The current method of defining a nlmixr model is to specify the parameters, and then any required RxODE lines. Continuing the annotated example:

f <- function(){
    ini({
        lCl <- 1.6       # log Cl (L/hr)
        lVc <- log(90)   # log Vc (L)
        lKA <- 0.1       # log Ka (1/hr)
        prop.err <- c(0, 0.2, 1)

        eta.Cl ~ 0.1     # BSV Cl
        eta.Vc ~ 0.1     # BSV Vc
        eta.KA ~ 0.1     # BSV Ka
    })
    model({
        # Parameters are defined in terms of the previously-defined
        # parameter names:
        Cl <- exp(lCl + eta.Cl)
        Vc =  exp(lVc + eta.Vc)
        KA <- exp(lKA + eta.KA)

        # Next, the differential equations are defined:
        kel <- Cl / Vc;

        d/dt(depot)  = -KA*depot;
        d/dt(centr)  =  KA*depot-kel*centr;

        # And the concentration is then calculated
        cp = centr / Vc;
        # Finally, we specify that the plasma concentration follows
        # a proportional error distribution (estimated by the parameter 
        # prop.err)
        cp ~ prop(prop.err)
    })

}

A few points to note:

Running models

Models can be fitted several ways, including via the [magrittr] forward-pipe operator.

fit <- nlmixr(one.compartment.model) %>% saem.fit(data)
fit <- nlmixr(one.compartment.model, dat, est="saem")
fit <- one.compartment.model %>% saem.fit(data)

Options to the estimation routines can be specified using nlmeControl for nlme estimation:

fit <- nlmixr(one.compartment.model,data,est="nlme",control = nlmeControl(pnlsTol = .1))

where options are specified in the nlme documentation. Options for saem can be specified using saemControl:

fit <- nlmixr(one.compartment.model,data,est="saem",control=saemControl(n.burn=250,n.em=350,print=50))

this example specifies 250 burn-in iterations, 350 em iterations and a print progress every 50 runs.

Model Syntax for solved PK systems

Solved PK systems are also currently supported by nlmixr with the 'linCmt()' pseudo-function. An annotated example of a solved system is below:

f <- function(){
    ini({
        lCl <- 1.6      #log Cl (L/hr)
        lVc <- log(90)  #log Vc (L)
        lKA <- 0.1      #log Ka (1/hr)
        prop.err <- c(0, 0.2, 1)
        eta.Cl ~ 0.1   # BSV Cl
        eta.Vc ~ 0.1   # BSV Vc
        eta.KA ~ 0.1   # BSV Ka
    })
    model({
        Cl <- exp(lCl + eta.Cl)
        Vc = exp(lVc + eta.Vc)
        KA <- exp(lKA + eta.KA)
        ## Instead of specifying the ODEs, you can use
        ## the linCmt() function to use the solved system.
        ##
        ## This function determines the type of PK solved system
        ## to use by the parameters that are defined.  In this case
        ## it knows that this is a one-compartment model with first-order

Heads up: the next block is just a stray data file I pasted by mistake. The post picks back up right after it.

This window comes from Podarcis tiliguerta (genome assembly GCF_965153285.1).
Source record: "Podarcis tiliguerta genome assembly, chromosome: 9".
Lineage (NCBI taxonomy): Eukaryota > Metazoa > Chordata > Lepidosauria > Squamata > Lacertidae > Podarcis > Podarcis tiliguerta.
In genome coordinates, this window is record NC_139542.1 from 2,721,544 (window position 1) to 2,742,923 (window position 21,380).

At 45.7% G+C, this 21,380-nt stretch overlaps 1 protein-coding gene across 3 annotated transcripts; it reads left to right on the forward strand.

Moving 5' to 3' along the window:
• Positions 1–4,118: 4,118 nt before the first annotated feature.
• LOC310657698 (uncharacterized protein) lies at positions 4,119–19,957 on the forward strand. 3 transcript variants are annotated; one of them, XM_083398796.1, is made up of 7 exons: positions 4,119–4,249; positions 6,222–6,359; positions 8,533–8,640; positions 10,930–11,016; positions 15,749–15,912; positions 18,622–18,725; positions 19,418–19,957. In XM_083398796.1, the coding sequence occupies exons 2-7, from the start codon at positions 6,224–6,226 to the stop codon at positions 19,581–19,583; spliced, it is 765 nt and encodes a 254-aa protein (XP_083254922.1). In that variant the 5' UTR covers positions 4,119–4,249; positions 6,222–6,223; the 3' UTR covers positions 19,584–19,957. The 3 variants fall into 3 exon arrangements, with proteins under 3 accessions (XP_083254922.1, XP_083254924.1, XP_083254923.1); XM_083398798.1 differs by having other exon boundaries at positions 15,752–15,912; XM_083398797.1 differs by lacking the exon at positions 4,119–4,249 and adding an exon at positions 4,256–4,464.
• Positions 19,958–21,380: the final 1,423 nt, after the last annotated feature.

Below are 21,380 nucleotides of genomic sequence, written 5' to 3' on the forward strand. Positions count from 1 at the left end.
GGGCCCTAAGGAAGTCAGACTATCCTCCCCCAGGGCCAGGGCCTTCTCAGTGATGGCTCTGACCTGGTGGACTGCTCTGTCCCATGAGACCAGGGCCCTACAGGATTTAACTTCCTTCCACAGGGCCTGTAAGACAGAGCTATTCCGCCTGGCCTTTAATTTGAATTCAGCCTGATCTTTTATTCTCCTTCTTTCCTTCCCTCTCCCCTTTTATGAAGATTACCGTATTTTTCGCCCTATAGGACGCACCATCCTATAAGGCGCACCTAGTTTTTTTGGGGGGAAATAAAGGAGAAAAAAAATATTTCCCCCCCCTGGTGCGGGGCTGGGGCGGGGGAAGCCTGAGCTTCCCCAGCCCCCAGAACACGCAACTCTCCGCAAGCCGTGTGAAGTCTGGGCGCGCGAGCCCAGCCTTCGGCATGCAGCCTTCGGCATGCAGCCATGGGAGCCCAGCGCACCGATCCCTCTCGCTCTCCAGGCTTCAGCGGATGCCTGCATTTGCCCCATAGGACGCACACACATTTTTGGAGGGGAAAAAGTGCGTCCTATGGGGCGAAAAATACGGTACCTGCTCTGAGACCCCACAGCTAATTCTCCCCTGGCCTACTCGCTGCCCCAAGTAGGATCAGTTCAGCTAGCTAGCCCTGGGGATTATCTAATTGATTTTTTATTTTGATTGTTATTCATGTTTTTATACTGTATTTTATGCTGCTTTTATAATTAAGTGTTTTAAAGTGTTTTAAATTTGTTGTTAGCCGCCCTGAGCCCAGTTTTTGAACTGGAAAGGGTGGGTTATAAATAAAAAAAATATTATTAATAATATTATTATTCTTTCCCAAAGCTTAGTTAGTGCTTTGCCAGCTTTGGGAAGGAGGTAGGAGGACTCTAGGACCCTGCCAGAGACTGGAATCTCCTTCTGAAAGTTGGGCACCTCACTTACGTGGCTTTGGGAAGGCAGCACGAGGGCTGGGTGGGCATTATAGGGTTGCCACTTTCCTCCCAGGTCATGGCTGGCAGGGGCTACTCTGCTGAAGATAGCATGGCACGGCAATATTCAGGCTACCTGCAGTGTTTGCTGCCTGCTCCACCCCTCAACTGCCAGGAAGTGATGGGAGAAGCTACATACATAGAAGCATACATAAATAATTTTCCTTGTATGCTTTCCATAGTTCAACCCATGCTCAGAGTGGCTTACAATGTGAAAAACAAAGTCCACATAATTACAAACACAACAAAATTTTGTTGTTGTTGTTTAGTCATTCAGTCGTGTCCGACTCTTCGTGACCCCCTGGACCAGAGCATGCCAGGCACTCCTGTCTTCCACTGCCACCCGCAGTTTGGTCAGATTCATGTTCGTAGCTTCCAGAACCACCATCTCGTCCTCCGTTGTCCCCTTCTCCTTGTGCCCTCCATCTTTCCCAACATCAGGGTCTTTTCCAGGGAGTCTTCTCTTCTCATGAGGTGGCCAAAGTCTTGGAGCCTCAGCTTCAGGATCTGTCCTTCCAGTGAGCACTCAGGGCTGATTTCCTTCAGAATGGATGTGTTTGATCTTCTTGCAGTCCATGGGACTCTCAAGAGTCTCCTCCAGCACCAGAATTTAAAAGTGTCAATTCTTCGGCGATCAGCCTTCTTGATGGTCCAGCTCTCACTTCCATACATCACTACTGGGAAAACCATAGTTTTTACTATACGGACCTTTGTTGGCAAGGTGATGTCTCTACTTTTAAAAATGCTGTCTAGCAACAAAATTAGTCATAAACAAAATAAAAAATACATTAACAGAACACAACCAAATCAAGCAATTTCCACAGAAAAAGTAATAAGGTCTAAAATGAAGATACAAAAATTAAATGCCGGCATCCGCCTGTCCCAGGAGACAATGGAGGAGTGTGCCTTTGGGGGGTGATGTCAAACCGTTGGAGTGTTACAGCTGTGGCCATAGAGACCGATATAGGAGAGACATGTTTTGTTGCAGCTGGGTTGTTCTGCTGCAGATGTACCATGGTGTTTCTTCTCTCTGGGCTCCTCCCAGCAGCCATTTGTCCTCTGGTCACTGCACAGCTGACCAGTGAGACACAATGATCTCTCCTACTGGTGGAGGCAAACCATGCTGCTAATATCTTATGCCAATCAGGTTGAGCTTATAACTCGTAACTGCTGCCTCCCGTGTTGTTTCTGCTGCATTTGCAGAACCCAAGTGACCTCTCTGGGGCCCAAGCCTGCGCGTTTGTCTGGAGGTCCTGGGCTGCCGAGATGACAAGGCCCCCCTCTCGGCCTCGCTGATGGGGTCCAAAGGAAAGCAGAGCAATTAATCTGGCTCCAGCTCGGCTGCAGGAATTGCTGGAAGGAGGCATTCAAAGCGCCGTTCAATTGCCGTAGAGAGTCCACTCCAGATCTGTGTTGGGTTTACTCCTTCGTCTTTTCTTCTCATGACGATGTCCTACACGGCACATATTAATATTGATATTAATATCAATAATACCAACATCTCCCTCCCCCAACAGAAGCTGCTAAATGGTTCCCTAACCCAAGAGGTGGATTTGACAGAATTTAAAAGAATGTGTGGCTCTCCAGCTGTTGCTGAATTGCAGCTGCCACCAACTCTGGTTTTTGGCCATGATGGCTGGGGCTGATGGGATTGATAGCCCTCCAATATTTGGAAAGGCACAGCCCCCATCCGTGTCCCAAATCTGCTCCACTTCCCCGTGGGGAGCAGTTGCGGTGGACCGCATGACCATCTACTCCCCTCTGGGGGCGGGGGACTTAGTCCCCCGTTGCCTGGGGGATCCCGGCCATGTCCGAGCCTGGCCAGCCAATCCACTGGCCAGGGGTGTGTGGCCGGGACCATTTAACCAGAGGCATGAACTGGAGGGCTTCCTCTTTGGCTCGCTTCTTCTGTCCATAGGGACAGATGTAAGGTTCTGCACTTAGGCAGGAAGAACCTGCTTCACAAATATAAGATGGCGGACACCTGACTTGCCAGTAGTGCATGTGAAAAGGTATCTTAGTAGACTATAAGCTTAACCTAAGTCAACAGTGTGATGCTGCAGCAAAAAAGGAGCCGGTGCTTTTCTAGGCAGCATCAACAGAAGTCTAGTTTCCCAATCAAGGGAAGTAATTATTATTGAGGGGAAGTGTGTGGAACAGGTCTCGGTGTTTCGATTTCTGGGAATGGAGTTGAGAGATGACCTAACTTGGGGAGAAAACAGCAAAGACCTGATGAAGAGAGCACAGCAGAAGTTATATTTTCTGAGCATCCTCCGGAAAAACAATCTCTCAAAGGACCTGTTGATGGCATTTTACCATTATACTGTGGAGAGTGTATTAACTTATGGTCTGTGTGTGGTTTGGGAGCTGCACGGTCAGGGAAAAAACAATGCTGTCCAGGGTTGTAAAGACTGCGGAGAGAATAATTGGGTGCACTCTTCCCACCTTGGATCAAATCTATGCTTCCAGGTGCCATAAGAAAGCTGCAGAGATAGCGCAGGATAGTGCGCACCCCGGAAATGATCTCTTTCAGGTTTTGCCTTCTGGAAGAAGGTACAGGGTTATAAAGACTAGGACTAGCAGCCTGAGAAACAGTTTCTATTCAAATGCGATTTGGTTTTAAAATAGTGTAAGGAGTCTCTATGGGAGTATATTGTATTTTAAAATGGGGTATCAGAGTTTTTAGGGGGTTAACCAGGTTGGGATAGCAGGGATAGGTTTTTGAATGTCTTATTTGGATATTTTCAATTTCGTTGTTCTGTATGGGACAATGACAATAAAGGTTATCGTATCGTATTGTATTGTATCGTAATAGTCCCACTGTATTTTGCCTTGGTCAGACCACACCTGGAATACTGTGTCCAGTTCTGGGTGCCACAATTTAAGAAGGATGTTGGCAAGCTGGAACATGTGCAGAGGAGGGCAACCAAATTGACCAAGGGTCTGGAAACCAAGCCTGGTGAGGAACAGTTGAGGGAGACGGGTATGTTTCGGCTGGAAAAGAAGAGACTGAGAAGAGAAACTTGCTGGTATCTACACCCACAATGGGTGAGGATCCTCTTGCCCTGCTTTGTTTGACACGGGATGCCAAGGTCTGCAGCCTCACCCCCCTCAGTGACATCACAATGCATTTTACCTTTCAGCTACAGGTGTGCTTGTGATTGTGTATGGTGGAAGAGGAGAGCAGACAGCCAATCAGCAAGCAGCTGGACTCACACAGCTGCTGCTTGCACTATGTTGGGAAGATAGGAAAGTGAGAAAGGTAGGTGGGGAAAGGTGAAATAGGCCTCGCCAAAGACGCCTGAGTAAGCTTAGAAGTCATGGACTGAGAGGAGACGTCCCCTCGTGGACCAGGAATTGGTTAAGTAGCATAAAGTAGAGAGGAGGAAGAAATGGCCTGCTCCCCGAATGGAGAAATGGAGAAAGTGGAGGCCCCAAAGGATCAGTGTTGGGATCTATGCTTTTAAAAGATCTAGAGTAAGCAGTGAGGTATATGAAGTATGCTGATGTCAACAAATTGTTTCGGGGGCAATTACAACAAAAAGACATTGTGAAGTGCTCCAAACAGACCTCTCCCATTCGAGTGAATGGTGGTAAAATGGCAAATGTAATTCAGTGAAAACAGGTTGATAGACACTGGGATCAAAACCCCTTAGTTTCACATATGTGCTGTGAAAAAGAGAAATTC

## absorption.
        linCmt() ~ prop(prop.err)
    })
}

A few things to keep in mind: Currently the solved systems support either oral dosing, IV dosing or IV infusion dosing and does not allow mixing the dosing types. While RxODE allows mixing of solved systems and ODEs, this has not been implemented in nlmixr yet. The solved systems implemented are the one, two and three compartment models with or without first-order absorption. Each of the models support a lag time with a tlag parameter. In general the linear compartment model figures out the model by the parameter names. nlmixr currently knows about numbered volumes, Vc/Vp, Clearances in terms of both Cl and Q/CLD. Additionally nlmixr knows about elimination micro-constants (ie K12). Mixing of these parameters for these models is currently not supported.

Checking model syntax

After specifying the model syntax you can check that nlmixr is interpreting it correctly by using the nlmixr function on it. Using the above function we can get:

> nlmixr(f)
## 1-compartment model with first-order absorption in terms of Cl
## Initialization:
################################################################################
Fixed Effects ($theta):
    lCl     lVc     lKA
1.60000 4.49981 0.10000

Omega ($omega):
     [,1] [,2] [,3]
[1,]  0.1  0.0  0.0
[2,]  0.0  0.1  0.0
[3,]  0.0  0.0  0.1

## Model:
################################################################################
Cl <- exp(lCl + eta.Cl)
Vc = exp(lVc + eta.Vc)
KA <- exp(lKA + eta.KA)
## Instead of specifying the ODEs, you can use
## the linCmt() function to use the solved system.
##
## This function determines the type of PK solved system
## to use by the parameters that are defined.  In this case
## it knows that this is a one-compartment model with first-order
## absorption.
linCmt() ~ prop(prop.err)

In general this gives you information about the model (what type of solved system/RxODE), initial estimates as well as the code for the model block.

Using the model syntax for estimating a model

Once the model function has been created, you can use it combined with a dataset to estimate the parameters for a model given a dataset. This dataset has to have RxODE compatible events IDs. Both Monolix and NONMEM use a different dataset description. You may convert these datasets to RxODE-compatible datasets with the nmDataConvert function. Note that steady state doses are not supported by RxODE, and therefore not supported by the conversion function.

As an example, you can use a simulated rich 1-compartment dataset.

 d <- Oral_1CPT
 d <- d[,names(d) != "SS"];
 d <- nmDataConvert(d); 

Once the data has been converted to the appropriate format, you can use the nlmixr function to run the appropriate code.



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nlmixr documentation built on May 22, 2018, 1:04 a.m.